US (CA): Winery uses flowers instead of grapes

It's time to polish up your daisy chain skills, pack some tea cakes in a picnic basket, and head to the park: This spring, you are going to start drinking flower wine. Out in California, Aaliyah Nitoto, founder of Free Range Flower Winery, is celebrating traditional methods of making wine using flowers like roses, chrysanthemums, lavender, and hibiscus.

During college, Nitoto became interested in winemaking and herbalism and discovered she could make wine out of her favorite flowers, first experimenting with lavender wine. "The process for making wine from flowers is very similar to making wine with grapes," Nitoto told Tasting Table. "It's just the beginning that's different. Flowers get macerated and either hot or cold purified water get added to extract the flowers' essences. After that a carbohydrate is added for the yeast to consume. At this point I treat this just like juice. I check the pH, the bricks, and total acidity. The rest of the process is identical to making wine with grapes."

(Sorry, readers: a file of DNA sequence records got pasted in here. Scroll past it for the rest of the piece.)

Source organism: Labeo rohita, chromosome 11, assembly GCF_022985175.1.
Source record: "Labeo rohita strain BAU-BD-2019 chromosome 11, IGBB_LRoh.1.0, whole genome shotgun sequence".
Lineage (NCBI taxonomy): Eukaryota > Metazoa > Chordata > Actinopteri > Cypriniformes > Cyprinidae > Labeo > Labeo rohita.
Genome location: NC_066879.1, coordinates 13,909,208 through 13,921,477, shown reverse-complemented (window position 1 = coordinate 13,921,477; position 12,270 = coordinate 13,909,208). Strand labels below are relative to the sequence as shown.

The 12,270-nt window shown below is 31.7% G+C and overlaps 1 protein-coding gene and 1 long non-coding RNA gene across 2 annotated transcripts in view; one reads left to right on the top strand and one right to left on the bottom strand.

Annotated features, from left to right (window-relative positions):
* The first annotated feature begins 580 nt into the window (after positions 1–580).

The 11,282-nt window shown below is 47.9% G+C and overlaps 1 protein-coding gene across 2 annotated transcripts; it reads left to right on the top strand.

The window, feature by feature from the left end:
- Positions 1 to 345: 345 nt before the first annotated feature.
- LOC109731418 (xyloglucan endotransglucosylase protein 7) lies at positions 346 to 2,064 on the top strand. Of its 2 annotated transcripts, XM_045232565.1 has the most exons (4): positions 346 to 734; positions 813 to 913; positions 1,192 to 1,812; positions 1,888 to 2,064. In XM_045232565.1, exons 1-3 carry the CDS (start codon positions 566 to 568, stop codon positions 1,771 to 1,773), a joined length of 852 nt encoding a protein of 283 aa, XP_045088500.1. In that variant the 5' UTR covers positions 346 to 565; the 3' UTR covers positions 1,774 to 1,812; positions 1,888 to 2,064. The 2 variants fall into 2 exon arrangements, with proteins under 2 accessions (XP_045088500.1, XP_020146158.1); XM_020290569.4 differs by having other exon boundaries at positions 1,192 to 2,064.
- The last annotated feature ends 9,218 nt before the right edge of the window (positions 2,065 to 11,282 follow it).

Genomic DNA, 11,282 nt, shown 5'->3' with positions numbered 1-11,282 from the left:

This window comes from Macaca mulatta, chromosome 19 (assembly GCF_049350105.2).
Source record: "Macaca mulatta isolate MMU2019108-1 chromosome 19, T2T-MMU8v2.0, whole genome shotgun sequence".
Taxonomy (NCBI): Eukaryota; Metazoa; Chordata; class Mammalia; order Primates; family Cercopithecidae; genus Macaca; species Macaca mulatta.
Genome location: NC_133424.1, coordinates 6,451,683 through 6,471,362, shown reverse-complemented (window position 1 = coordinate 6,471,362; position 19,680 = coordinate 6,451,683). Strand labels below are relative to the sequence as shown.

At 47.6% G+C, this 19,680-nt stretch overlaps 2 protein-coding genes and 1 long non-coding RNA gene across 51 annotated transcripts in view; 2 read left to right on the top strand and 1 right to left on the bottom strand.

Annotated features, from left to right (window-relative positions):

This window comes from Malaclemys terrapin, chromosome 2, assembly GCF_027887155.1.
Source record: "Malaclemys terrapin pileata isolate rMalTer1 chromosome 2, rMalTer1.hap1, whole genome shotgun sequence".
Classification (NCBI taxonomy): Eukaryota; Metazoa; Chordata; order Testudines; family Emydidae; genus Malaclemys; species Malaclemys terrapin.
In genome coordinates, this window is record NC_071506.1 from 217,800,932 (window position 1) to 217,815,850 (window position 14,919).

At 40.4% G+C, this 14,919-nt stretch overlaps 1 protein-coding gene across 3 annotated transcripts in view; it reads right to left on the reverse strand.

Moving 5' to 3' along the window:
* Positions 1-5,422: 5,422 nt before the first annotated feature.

Though flower wines such as dandelion wine or chrysanthemum wine have a long history in the U.S. and a longer history in East Asian countries like China, they have fallen into the backlogs of history. This is primarily because they were traditionally made locally by lower-income women, so they lacked the prestige of upmarket grape wines popular in Europe.


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